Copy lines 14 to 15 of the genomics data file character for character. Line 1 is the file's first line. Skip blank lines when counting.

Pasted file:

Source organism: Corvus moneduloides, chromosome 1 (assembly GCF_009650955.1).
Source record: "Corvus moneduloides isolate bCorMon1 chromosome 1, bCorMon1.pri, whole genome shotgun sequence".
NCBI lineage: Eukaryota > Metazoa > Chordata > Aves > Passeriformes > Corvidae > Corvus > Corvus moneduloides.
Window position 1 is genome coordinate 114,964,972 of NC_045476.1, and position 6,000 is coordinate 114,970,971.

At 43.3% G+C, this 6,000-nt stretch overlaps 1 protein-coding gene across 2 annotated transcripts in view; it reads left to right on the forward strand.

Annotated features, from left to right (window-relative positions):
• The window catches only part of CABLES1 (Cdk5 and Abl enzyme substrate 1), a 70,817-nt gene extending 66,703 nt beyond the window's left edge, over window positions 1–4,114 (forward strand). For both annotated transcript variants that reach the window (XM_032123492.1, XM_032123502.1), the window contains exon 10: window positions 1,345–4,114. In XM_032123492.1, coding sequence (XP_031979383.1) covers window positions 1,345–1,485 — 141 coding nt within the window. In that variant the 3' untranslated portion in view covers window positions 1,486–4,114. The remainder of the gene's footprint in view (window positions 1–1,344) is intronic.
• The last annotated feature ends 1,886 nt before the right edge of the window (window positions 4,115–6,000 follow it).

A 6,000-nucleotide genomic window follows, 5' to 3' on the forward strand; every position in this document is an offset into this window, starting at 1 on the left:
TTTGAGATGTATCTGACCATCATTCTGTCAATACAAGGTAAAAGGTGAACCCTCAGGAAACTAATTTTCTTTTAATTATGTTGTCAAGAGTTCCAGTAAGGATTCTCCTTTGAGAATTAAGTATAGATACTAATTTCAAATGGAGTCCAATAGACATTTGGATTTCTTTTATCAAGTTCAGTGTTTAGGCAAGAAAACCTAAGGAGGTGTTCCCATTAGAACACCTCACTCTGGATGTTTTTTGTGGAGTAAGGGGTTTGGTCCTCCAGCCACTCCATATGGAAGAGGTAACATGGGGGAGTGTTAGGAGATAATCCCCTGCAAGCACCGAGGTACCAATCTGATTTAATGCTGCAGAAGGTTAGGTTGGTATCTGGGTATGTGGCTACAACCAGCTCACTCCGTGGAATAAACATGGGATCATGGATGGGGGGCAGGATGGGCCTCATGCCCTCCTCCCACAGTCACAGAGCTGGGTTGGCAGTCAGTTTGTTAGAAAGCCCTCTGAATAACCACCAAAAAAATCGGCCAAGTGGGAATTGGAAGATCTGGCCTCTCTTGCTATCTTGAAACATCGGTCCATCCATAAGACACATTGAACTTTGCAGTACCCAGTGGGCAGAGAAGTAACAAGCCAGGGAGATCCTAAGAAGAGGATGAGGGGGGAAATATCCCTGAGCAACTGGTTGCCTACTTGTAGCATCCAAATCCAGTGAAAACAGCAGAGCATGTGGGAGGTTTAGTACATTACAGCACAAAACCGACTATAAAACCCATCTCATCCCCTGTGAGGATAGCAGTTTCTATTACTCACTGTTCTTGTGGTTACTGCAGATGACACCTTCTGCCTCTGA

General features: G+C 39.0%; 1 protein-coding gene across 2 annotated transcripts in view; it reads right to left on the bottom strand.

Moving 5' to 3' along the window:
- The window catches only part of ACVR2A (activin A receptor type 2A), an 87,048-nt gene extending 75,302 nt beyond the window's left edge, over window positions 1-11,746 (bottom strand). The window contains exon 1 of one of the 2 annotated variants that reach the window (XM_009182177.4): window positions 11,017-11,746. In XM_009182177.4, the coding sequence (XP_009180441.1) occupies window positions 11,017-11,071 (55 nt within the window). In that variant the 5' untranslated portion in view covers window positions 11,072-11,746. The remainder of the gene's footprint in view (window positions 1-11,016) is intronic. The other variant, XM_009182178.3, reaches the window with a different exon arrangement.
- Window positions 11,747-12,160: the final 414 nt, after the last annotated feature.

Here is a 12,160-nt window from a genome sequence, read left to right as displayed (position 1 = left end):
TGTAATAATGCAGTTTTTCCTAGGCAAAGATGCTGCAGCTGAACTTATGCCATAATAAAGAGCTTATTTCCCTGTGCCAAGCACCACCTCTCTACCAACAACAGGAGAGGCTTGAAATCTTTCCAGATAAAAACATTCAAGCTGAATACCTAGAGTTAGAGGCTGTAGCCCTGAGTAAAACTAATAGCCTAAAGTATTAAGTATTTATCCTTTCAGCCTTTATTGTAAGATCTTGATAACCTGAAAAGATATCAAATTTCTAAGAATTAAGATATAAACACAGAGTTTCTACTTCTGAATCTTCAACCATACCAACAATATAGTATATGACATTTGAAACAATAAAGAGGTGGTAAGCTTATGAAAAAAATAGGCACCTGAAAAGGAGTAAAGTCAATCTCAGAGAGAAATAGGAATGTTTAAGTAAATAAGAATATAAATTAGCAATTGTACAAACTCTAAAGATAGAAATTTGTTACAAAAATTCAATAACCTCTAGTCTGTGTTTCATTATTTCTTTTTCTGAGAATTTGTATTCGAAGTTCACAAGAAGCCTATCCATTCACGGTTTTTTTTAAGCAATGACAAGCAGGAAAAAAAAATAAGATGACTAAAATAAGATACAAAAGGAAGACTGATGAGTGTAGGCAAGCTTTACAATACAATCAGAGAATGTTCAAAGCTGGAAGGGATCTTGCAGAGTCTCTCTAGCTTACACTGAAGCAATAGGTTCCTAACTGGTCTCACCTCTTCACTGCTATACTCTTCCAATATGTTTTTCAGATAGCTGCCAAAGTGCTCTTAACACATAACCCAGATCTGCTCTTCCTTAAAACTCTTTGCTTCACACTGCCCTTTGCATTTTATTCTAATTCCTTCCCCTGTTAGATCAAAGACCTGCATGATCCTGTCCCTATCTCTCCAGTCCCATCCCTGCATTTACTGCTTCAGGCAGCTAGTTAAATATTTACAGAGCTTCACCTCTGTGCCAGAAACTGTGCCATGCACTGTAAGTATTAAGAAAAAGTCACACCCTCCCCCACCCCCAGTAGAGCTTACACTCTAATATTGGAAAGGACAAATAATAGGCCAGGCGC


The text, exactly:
- Window positions 11,747-12,160: the final 414 nt, after the last annotated feature.

Here is a 12,160-nt window from a genome sequence, read left to right as displayed (position 1 = left end):